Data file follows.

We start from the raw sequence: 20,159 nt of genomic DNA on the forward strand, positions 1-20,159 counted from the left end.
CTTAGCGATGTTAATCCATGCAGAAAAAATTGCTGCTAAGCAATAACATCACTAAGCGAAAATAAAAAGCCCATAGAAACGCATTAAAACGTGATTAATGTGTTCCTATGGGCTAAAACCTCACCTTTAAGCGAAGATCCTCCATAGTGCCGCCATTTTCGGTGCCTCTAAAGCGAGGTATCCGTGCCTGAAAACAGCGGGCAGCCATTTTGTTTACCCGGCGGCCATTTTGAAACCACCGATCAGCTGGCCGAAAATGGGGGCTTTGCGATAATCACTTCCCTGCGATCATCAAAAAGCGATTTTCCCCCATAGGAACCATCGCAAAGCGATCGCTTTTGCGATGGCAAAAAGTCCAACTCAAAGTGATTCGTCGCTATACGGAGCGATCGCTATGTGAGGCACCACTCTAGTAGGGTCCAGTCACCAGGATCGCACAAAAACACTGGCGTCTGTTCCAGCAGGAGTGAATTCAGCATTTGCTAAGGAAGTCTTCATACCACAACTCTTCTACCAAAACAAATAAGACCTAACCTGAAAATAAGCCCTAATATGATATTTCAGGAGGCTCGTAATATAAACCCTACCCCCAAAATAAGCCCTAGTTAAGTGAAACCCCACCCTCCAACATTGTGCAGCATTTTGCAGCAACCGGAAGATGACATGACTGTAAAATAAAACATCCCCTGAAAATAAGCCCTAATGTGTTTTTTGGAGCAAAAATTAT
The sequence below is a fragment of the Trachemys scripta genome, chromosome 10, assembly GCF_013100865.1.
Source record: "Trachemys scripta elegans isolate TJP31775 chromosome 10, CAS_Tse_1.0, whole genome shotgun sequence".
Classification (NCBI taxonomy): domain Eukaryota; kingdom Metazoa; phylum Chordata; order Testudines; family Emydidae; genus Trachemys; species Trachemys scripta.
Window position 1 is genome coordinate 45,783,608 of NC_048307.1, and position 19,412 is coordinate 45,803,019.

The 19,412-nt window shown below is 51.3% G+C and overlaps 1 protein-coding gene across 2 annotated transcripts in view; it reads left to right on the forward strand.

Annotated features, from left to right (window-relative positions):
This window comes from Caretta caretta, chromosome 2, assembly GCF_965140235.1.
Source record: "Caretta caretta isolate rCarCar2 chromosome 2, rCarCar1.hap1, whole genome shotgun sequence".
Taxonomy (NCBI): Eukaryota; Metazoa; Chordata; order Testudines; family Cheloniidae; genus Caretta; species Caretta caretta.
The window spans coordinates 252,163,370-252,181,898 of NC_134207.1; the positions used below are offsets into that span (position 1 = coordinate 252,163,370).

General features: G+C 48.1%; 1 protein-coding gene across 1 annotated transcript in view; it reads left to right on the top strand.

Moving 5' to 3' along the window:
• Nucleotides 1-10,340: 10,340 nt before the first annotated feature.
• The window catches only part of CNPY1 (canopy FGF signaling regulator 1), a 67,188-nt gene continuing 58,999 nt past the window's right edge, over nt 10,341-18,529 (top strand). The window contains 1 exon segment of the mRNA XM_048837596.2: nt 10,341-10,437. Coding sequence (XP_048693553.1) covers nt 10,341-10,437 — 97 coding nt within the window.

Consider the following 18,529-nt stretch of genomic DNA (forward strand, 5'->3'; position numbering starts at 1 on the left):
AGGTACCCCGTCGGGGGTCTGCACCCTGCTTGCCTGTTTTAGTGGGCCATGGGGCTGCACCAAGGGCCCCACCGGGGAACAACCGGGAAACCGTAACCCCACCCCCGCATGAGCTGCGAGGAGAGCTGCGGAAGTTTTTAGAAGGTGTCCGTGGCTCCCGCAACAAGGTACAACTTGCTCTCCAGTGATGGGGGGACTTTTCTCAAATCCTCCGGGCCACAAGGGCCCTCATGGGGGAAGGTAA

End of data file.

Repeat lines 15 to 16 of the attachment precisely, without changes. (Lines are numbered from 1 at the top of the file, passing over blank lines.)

• Nucleotides 1-10,340: 10,340 nt before the first annotated feature.
• The window catches only part of CNPY1 (canopy FGF signaling regulator 1), a 67,188-nt gene continuing 58,999 nt past the window's right edge, over nt 10,341-18,529 (top strand). The window contains 1 exon segment of the mRNA XM_048837596.2: nt 10,341-10,437. Coding sequence (XP_048693553.1) covers nt 10,341-10,437 — 97 coding nt within the window.